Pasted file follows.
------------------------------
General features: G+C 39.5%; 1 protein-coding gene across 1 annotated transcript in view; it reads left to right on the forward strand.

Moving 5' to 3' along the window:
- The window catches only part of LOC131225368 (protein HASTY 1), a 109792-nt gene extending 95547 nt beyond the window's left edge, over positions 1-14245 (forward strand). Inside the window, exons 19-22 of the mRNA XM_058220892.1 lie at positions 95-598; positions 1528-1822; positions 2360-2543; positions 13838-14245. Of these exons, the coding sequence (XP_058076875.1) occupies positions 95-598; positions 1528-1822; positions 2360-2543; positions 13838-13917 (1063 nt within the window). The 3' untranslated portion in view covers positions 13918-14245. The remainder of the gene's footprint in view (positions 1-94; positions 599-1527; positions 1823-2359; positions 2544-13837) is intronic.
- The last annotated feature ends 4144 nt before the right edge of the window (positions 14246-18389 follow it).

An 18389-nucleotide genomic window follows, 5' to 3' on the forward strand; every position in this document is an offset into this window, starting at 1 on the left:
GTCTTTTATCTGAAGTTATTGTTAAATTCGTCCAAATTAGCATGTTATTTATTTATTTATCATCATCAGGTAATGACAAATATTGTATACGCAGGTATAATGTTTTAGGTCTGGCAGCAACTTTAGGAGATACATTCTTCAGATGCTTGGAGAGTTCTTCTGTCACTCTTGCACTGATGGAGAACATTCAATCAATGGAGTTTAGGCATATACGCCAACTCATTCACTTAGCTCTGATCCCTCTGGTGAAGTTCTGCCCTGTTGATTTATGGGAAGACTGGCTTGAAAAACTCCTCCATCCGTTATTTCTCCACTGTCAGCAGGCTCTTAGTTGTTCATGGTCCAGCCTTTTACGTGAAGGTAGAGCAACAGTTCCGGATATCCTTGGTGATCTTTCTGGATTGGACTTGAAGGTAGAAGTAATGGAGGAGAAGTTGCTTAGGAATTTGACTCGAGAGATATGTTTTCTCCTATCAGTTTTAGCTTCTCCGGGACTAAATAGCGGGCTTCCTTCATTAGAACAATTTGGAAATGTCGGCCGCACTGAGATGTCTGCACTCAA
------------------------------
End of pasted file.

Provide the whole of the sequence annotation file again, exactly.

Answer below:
General features: G+C 39.5%; 1 protein-coding gene across 1 annotated transcript in view; it reads left to right on the forward strand.

Moving 5' to 3' along the window:
- The window catches only part of LOC131225368 (protein HASTY 1), a 109792-nt gene extending 95547 nt beyond the window's left edge, over positions 1-14245 (forward strand). Inside the window, exons 19-22 of the mRNA XM_058220892.1 lie at positions 95-598; positions 1528-1822; positions 2360-2543; positions 13838-14245. Of these exons, the coding sequence (XP_058076875.1) occupies positions 95-598; positions 1528-1822; positions 2360-2543; positions 13838-13917 (1063 nt within the window). The 3' untranslated portion in view covers positions 13918-14245. The remainder of the gene's footprint in view (positions 1-94; positions 599-1527; positions 1823-2359; positions 2544-13837) is intronic.
- The last annotated feature ends 4144 nt before the right edge of the window (positions 14246-18389 follow it).

An 18389-nucleotide genomic window follows, 5' to 3' on the forward strand; every position in this document is an offset into this window, starting at 1 on the left:
GTCTTTTATCTGAAGTTATTGTTAAATTCGTCCAAATTAGCATGTTATTTATTTATTTATCATCATCAGGTAATGACAAATATTGTATACGCAGGTATAATGTTTTAGGTCTGGCAGCAACTTTAGGAGATACATTCTTCAGATGCTTGGAGAGTTCTTCTGTCACTCTTGCACTGATGGAGAACATTCAATCAATGGAGTTTAGGCATATACGCCAACTCATTCACTTAGCTCTGATCCCTCTGGTGAAGTTCTGCCCTGTTGATTTATGGGAAGACTGGCTTGAAAAACTCCTCCATCCGTTATTTCTCCACTGTCAGCAGGCTCTTAGTTGTTCATGGTCCAGCCTTTTACGTGAAGGTAGAGCAACAGTTCCGGATATCCTTGGTGATCTTTCTGGATTGGACTTGAAGGTAGAAGTAATGGAGGAGAAGTTGCTTAGGAATTTGACTCGAGAGATATGTTTTCTCCTATCAGTTTTAGCTTCTCCGGGACTAAATAGCGGGCTTCCTTCATTAGAACAATTTGGAAATGTCGGCCGCACTGAGATGTCTGCACTCAA